Skin cancers can occur anywhere on the skin, and they can occur on all skin types and colors. In Minnesota we have one of the highest rates of melanoma in the country. It is important to protect your skin on a daily basis with SPF 30+ UV broad spectrum sunscreens, as well as visit your Dermatologist for a yearly check up.

If you would like to schedule an appointment for a skin exam or spot check, please call our office at 651-633-6883or email us at appointments@tareendermatology.com.

 

 

Startling Rise in US Melanoma Incidence

Categories: BLOG, Dermatological Conditions, Skin Cancer - Tags: , , , , , , , , , ,
Melanoma Incidence Map Tareen Dermatology Roseville Minnesota Minneapolis St. Paul Twin Cities

Melanoma has a higher incidence rate in Minnesota than you would think (Photo courtesy of EPA.gov)

According to the CDC, a startling increase in the number of cases of melanoma has been seen over the past 30 years. Data shows that from 1982- 2011 the number of cases of melanoma doubled from 11.2 to 22.7 per 100,000 people. The annual incidence is expected to peak at 112,000 new cases of melanoma by 2030.

The survival for those diagnosed with early stage melanoma is good: greater than 90% of those diagnosed with early melanoma are expected to survive 10 years. Unfortunately, the survival rates of those diagnosed with advanced or metastatic melanoma are very poor.  The 10 year survival for stage 4 melanoma is only 10-15%.

There may, however, be many new therapeutic options for the treatment of advanced melanoma that will hopefully improve outcomes. Since 2011, the FDA has approved eight new agents to treat metastatic melanoma.

Still, the main message of melanoma experts is prevention. The earlier an atypical skin lesion is caught and removed, the higher the rate of cure and survival. Please remember to schedule your regular full skin exams and perform self-skin exams monthly.

Our team at Tareen Dermatology is proud to participate in the cure for melanoma at the Twin Cities Miles for Melanoma Walk this year on August 13th. Don’t worry, we’ll be walking with sunscreen!

 

Dr. Tareen’s Personal Experience with Precancerous Moles

Categories: BLOG, Dermatological Conditions, Skin Cancer - Tags: , , , , , ,

Read about Dr Tareen’s personal story about precancerous moles in this month’s edition of the national magazine Marie Claire.com

Mohiba K. Tareen

Minneapolis Dermatologist Dr Mohiba Tareen shares her close call with skin cancer

Dr. Mohiba Tareen shares her story with her close call with cancer

Age at diagnosis: 33

As a dermatologist of Indian descent, Dr. Tareen knew everything there was to know about skin cancer. When an abnormal lesion developed while she was pregnant, she knew to get checked—stat.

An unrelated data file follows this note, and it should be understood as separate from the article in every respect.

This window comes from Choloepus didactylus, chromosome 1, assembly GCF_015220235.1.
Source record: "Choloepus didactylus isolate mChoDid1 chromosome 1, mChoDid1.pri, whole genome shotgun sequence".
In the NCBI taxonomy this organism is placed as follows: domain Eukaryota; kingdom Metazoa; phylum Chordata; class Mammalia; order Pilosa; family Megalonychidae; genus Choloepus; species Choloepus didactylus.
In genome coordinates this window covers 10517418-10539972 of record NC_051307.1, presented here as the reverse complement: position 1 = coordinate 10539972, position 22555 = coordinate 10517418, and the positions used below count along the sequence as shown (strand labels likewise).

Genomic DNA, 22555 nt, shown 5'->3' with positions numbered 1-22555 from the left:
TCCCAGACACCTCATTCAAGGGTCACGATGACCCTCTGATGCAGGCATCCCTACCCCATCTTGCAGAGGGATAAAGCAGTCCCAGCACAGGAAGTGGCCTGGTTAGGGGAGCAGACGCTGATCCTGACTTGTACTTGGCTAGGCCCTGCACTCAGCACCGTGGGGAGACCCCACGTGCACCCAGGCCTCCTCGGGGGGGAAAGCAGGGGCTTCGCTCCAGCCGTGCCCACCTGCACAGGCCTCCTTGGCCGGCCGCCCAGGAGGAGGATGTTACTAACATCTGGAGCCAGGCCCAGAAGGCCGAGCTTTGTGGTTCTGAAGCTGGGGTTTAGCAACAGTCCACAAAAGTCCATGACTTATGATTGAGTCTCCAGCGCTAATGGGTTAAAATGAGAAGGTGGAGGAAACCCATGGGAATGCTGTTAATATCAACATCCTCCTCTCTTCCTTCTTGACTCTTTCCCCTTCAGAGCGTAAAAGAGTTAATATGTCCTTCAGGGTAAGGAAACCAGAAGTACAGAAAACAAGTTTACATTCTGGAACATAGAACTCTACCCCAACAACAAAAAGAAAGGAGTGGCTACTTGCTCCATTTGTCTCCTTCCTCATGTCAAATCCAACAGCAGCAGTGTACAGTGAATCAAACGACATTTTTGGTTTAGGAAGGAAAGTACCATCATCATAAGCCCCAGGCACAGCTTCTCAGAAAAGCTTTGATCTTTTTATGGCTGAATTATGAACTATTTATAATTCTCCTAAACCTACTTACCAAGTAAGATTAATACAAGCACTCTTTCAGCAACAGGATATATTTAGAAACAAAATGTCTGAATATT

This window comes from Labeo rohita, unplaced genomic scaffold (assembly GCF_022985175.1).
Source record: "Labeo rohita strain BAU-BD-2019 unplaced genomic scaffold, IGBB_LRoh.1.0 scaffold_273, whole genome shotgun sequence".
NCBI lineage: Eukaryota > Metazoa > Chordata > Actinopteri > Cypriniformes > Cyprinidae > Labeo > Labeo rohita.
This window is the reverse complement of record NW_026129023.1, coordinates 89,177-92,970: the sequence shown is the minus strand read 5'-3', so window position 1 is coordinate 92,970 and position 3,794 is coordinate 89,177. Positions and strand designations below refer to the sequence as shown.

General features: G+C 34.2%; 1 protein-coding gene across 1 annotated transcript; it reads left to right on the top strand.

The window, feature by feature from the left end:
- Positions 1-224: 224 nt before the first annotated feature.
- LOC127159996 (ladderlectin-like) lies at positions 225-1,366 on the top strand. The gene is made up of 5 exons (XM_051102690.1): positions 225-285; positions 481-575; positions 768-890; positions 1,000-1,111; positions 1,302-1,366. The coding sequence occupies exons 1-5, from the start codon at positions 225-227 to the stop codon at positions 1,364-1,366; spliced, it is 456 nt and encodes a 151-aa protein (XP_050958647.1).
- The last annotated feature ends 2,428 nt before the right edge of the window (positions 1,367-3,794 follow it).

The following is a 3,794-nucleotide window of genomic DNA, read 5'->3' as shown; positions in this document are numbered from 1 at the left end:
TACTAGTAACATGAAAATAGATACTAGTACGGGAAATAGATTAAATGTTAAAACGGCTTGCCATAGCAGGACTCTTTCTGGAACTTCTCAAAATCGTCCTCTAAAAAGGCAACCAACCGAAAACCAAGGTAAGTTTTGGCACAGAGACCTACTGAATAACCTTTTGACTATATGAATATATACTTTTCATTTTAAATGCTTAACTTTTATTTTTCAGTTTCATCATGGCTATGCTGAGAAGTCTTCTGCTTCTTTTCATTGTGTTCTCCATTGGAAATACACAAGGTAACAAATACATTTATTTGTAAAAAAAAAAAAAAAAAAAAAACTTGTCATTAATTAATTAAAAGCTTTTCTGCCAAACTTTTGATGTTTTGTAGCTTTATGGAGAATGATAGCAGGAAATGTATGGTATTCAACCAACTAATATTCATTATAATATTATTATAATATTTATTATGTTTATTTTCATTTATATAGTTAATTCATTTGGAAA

Her story:

“Though skin cancer is rare in my culture, I know that melanoma is one of the most common malignancies found in pregnant women. So when I noticed a new mole had developed on the sole of my foot during my second pregnancy, it was a bit scary. I saw that the mole was growing and quickly had it removed. Luckily, it was detected in the pre-cancer stage—otherwise, it could have caused significant morbidity, as cancer can spread quickly during pregnancy.”

Her message:

“Women with brown skin tones: Even you need regular full-skin checks! I have several patients of color with pre-cancers and skin cancers.”

Click here for the link to the full story (or click on my photo above to take you directly to the magazine article)

A Pill Today to Keep Cancer Away?

Categories: BLOG, Skin Cancer - Tags: , , , , , ,
PHOTO: Prescription vial with pills

Vitamin B3 (Nicotinamide) may be purchased over the counter at your local pharmacy (courtesy of HinesRx.com)

Vitamin B3 (Nicotinamide) has recently been shown to reduce the number of non-melanoma skin cancers and actinic keratoses. In a recent Australian study, high risk individuals with a history of basal or squamous skin cancer were randomized to receive Nicotinamide or placebo supplements. The group that consumed Nicotinamide 500 mg twice daily experienced a 23% reduction in the number of pre-cancer and cancerous lesions.

Nicotinamide works by boosting the skin’s immune system and helping repair sun damage. The vitamin is safe, affordable, and readily available over-the-counter.

In conjunction with sun safe behavior, sunscreen, and sun-protective clothing, Nicotinamide appears to be a great adjunct for those at high risk for skin cancer!